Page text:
Philbin is new Packers offensive coordinator
GREEN BAY, Wis. -- The Green Bay Packers promoted Joe Philbin to replace Jeff Jagodzinski as the team's offensive coordinator Monday.
Philbin is in his fifth season with the Packers. He previously served as Green Bay's assistant offensive line coach and tight ends/assistant offensive line coach.
Jagodzinski was hired as head coach at Boston College last month.
Winston Moss was also promoted to assistant head coach/defense, James Campen to offensive line coach and Jerry Fontenot to assistant offensive line coach.
Moss, previously the Packers' linebackers coach, also worked with coach Mike McCarthy for five seasons with the New Orleans Saints.
Campen, a former center, has been an assistant offensive line coach with the Packers for three seasons.
Fontenot was a Packers coaching intern last summer who served as an offensive line assistant during the season. Another former center, he played 239 NFL games in 16 seasons with Chicago, New Orleans and Cincinnati.
While all of the moves were important ones, the ascension of Philbin into the offensive coordinator slot is probably the most critical one. McCarthy generally calls his own plays, but given the demands of being the head coach he needs someone to help design and implement the weekly game plan.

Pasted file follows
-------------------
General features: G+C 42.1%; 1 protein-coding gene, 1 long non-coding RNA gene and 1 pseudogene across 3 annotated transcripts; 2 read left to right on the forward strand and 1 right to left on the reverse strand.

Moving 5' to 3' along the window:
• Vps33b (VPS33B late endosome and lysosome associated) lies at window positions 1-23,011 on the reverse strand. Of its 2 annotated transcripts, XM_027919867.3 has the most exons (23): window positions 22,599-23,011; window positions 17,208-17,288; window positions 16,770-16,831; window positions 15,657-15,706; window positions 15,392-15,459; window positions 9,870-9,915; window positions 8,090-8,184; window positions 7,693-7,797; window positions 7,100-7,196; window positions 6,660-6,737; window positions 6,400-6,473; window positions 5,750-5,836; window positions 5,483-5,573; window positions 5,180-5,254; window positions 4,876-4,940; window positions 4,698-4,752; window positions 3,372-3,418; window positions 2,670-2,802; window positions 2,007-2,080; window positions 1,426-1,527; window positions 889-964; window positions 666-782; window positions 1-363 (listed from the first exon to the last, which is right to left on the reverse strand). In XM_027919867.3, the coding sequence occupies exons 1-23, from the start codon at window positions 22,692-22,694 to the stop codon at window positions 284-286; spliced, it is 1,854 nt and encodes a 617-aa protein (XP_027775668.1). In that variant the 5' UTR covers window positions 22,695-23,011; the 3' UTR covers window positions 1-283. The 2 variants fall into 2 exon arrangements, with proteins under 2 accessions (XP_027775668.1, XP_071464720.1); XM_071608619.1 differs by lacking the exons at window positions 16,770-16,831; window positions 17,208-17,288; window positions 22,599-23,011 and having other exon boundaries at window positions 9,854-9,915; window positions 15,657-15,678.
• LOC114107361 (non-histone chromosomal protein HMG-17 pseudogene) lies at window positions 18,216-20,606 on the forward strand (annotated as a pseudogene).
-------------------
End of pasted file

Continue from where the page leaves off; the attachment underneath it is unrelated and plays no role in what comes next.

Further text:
A 23-year veteran of the coaching profession, Philbin has only four years of NFL experience, having joined the Packers in 2003 under then-coach Mike Sherman, and following a long career in the college ranks. In his four seasons with the club, Philbin has worked with the offensive linemen and the tight ends.
There had been considerable speculation that McCarthy would go outside the organization to fill the coordinator spot.
Moss, 41, played 11 seasons as a linebacker in the NFL, including stints with Tampa Bay (1987-90), the Los Angeles Raiders (1991-94) and Seattle (1995-97). He moved into the coaching ranks in 1998 with the Seahawks, then also served with New Orleans before moving to the Packers for the 2006 season.
Information from The Associated Press and ESPN.com's Len Pasquarelli was used in this report.